Morocco said Saturday the Western Saharan independence movement leader had entered Spain with forged documents and demanded an investigation into the incident at the centre of a diplomatic row.
Brahim Ghali, who heads the Algeria-backed Polisario Front, has been treated for Covid-19 in Spain since mid-April, a move that has angered Morocco.
Tensions between the two countries rose further after thousands of migrants crossed the border from Morocco into Spain's North African enclave of Ceuta this week.
Analysts have said Rabat allowed the crossings to pressure Madrid to recognise Moroccan sovereignty over Western Sahara.
Ghali, who is in his 70s, travelled to Spain "with forged documents and a fake identity", Fouad Yazourh, a senior Moroccan foreign ministry official, told reporters.
"An investigation, which we hope will be transparent, should be carried out to shed light on this affair," he added.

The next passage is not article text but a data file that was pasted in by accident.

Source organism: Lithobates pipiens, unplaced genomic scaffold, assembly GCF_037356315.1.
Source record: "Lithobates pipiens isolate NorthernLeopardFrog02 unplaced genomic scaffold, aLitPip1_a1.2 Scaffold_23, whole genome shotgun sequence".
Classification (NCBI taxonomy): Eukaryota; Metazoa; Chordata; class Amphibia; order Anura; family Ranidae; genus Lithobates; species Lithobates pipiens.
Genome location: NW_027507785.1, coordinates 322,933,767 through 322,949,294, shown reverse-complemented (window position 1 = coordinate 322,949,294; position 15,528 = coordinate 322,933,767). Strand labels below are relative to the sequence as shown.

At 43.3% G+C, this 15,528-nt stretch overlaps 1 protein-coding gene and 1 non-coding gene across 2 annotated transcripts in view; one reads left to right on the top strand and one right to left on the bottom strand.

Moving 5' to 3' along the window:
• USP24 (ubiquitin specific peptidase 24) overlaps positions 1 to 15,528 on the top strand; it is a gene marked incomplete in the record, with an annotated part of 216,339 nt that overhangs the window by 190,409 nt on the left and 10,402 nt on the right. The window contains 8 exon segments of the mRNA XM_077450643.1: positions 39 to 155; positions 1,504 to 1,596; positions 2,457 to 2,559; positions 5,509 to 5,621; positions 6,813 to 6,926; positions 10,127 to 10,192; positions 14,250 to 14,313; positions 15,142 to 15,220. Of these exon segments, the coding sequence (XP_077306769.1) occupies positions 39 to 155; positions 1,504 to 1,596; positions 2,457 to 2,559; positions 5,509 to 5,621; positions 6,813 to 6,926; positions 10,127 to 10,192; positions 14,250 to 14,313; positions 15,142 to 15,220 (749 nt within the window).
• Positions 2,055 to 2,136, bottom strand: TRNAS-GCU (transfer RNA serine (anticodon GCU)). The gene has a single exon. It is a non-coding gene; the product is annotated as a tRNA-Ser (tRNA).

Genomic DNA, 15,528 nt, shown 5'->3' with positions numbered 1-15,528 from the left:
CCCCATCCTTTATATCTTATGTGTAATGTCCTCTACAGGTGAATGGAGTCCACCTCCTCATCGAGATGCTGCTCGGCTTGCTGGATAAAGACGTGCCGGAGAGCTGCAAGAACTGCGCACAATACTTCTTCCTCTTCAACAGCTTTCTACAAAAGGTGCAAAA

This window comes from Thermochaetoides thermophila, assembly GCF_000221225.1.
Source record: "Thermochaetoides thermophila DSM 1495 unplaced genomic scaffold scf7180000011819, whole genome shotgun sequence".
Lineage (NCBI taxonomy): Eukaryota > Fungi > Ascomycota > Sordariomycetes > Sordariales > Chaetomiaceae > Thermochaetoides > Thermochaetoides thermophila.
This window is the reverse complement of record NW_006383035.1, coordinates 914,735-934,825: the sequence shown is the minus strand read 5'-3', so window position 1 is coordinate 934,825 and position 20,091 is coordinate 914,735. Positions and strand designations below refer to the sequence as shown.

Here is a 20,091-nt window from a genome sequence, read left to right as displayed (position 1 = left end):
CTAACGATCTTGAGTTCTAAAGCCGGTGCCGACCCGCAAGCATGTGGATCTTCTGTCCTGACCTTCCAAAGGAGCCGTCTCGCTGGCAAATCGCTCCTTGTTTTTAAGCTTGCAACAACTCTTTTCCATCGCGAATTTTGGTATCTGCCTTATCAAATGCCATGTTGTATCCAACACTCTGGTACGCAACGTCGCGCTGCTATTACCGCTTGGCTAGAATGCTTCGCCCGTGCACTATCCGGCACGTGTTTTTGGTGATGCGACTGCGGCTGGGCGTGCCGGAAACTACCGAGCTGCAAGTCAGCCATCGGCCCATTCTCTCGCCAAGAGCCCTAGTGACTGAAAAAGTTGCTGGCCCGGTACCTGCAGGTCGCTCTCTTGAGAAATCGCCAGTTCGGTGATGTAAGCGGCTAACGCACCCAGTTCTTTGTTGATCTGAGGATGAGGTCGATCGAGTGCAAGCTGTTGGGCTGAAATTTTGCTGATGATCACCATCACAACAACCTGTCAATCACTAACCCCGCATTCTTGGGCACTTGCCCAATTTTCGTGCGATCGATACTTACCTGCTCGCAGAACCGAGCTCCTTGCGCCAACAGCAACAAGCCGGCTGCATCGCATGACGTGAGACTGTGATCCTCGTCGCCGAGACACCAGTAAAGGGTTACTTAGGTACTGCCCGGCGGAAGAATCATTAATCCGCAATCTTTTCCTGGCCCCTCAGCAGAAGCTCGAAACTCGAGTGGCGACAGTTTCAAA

In April, Morocco summoned the Spanish ambassador to express its "exasperation" after Ghali was allowed into Spain for medical care and demanded an explanation.
The Spanish foreign ministry said at the time that he had been allowed into the country for "strictly humanitarian reasons".
Earlier this week, judicial sources told AFP that a Spanish court has reopened a probe into allegations of torture against Ghali.
The accusations were filed by the Spain-based Sahrawi Association for the Defence of Human Rights, the sources said.
The group alleges dissident members of the Western Sahara independence movement were held in camps in Algeria where they underwent torture and in some cases were killed.
The Algeria-backed Polisario Front has long fought for Western Sahara's independence from Morocco. A desert region the size of Britain, it was a Spanish colony until 1975.
Morocco has offered Western Sahara autonomy, but maintains the territory is a sovereign part of the kingdom.